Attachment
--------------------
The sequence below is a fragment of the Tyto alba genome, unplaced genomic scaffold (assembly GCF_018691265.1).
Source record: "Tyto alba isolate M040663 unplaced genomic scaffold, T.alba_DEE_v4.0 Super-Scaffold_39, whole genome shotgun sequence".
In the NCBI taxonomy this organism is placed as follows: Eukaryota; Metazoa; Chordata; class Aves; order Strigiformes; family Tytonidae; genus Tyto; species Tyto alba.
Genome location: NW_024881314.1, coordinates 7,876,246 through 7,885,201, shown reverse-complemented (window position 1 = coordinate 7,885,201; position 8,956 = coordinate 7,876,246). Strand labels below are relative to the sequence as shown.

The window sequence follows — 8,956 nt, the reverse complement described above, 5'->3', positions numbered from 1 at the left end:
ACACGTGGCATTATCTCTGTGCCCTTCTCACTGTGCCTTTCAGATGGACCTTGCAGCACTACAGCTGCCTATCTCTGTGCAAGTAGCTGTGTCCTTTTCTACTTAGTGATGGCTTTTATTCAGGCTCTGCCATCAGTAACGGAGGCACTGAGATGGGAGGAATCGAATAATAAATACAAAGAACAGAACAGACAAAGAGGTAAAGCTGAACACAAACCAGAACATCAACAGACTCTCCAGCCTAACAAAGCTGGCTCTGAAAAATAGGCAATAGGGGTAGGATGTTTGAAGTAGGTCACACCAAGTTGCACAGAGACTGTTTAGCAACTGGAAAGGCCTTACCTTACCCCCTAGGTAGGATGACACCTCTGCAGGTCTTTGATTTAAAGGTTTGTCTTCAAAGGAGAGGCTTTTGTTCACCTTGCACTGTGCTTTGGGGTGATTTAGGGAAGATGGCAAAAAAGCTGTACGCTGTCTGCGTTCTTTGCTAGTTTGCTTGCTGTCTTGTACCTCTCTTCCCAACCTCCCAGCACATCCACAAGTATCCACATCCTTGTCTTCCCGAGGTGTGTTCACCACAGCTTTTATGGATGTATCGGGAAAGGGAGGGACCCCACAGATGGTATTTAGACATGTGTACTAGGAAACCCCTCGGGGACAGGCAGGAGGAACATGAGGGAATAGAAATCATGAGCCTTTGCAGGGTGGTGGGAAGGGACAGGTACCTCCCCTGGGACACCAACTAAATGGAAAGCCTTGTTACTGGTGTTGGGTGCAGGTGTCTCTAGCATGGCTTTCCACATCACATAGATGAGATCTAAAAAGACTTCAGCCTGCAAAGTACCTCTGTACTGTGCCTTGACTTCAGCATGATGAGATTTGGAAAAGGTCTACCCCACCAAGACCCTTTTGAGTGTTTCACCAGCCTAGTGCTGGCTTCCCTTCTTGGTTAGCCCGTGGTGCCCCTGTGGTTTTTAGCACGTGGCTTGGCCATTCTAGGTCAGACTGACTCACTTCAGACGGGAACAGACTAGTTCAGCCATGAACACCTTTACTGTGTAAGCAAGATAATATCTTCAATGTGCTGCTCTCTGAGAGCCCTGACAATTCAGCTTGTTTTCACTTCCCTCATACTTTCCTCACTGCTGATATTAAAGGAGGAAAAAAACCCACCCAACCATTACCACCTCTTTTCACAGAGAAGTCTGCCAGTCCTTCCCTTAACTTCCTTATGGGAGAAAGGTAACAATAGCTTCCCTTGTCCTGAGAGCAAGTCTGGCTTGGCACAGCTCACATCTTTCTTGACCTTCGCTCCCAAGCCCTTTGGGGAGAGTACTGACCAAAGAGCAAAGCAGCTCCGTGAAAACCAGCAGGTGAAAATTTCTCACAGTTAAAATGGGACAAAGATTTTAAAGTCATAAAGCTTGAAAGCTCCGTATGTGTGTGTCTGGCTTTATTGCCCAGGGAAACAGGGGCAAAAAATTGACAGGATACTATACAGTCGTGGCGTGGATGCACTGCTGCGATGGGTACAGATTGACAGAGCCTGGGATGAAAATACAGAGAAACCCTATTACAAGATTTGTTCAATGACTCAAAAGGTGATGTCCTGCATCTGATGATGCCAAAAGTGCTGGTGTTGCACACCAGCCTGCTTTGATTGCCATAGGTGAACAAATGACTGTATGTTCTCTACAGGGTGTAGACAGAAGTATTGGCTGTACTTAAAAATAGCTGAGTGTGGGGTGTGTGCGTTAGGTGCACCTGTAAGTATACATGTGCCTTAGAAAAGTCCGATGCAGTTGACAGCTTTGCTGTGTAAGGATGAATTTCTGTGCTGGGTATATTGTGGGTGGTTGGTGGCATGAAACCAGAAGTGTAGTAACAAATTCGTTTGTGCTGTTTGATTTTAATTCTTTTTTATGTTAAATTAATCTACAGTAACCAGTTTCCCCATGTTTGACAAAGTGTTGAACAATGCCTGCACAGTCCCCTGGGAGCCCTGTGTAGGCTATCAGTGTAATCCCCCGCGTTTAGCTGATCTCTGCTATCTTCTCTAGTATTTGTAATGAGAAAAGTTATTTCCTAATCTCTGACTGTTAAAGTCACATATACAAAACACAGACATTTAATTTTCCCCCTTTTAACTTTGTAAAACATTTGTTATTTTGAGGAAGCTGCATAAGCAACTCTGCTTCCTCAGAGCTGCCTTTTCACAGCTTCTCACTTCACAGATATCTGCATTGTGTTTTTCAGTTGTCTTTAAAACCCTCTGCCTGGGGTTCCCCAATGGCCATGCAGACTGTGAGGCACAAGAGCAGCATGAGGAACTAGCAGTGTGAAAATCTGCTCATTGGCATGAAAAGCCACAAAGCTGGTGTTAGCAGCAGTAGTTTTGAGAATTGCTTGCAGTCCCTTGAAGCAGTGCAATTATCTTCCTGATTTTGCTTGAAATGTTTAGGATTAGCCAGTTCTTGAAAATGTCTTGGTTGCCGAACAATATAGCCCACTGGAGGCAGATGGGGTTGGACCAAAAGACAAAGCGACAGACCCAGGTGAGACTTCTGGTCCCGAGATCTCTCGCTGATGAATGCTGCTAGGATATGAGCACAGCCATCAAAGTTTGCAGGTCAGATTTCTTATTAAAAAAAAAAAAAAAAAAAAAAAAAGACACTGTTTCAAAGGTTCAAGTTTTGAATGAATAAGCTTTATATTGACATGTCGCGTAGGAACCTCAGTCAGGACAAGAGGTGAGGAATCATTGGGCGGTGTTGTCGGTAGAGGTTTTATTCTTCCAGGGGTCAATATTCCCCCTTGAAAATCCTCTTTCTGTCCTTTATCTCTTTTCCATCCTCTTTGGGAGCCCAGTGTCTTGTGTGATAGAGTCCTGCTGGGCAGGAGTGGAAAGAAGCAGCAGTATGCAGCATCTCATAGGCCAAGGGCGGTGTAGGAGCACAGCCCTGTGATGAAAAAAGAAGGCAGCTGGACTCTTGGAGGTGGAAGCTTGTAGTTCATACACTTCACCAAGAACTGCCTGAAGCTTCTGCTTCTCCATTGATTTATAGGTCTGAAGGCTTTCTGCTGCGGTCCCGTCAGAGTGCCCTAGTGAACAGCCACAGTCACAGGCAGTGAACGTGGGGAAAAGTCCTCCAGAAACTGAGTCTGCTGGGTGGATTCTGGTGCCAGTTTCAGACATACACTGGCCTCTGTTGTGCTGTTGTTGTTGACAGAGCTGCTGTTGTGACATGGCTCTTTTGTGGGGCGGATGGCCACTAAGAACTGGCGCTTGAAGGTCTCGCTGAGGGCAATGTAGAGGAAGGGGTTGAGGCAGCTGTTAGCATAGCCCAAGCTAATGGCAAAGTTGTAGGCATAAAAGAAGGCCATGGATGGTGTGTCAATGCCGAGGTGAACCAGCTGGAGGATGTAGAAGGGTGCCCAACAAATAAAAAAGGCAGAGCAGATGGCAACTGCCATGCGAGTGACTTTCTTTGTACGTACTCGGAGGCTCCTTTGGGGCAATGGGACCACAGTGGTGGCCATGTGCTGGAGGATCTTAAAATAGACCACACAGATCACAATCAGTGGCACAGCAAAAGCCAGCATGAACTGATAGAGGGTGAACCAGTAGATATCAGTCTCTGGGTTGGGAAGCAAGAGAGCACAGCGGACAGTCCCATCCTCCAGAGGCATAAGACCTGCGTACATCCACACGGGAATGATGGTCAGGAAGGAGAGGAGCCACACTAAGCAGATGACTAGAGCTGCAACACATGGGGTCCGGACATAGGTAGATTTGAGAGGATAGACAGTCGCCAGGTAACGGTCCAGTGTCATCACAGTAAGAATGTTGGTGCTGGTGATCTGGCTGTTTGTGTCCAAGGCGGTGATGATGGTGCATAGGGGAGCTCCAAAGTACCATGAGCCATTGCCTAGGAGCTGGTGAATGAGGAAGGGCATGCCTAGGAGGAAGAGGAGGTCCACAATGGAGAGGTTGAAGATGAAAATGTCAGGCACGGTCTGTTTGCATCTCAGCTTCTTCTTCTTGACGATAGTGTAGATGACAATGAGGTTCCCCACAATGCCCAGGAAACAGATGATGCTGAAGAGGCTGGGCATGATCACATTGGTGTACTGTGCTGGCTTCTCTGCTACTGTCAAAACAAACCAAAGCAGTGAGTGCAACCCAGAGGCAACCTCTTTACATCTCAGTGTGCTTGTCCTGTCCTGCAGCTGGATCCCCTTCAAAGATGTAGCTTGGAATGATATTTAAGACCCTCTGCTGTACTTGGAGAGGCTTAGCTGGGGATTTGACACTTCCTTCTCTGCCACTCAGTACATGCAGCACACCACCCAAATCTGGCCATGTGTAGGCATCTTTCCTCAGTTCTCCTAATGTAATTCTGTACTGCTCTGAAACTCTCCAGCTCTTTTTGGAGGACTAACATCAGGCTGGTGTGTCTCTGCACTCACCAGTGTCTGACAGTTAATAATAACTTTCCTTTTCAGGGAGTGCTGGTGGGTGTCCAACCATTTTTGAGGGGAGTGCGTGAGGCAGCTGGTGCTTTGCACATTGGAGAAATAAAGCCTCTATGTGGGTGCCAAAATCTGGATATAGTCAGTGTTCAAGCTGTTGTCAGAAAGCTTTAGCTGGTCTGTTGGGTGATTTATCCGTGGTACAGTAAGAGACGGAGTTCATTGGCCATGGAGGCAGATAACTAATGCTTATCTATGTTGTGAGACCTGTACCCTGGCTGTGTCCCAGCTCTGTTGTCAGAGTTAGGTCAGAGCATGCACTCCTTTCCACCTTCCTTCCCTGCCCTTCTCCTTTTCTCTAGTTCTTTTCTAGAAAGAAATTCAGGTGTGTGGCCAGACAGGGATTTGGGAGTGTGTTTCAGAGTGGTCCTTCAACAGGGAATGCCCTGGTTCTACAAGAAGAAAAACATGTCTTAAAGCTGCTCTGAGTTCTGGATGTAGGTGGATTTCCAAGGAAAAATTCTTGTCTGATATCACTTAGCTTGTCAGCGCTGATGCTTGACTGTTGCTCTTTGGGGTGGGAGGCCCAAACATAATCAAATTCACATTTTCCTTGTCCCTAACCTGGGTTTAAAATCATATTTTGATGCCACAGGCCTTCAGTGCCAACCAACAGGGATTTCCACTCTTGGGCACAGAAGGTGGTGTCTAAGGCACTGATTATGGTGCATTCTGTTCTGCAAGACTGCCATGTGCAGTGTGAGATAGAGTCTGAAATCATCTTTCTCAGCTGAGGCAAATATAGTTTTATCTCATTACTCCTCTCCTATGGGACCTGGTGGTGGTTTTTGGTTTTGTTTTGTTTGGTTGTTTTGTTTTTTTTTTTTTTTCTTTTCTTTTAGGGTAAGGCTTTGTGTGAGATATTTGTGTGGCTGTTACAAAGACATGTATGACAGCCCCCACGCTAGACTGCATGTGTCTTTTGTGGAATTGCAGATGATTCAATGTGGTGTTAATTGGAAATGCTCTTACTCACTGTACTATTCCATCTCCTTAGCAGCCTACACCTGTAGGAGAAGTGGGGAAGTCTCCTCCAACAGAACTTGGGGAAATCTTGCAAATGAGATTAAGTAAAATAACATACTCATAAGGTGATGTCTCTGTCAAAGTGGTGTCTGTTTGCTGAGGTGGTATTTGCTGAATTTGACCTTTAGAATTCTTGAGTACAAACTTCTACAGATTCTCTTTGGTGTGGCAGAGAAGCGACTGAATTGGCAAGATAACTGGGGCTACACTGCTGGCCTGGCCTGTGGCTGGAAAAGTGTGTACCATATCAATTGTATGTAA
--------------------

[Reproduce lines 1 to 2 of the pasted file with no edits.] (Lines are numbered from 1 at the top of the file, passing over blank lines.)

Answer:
The sequence below is a fragment of the Tyto alba genome, unplaced genomic scaffold (assembly GCF_018691265.1).
Source record: "Tyto alba isolate M040663 unplaced genomic scaffold, T.alba_DEE_v4.0 Super-Scaffold_39, whole genome shotgun sequence".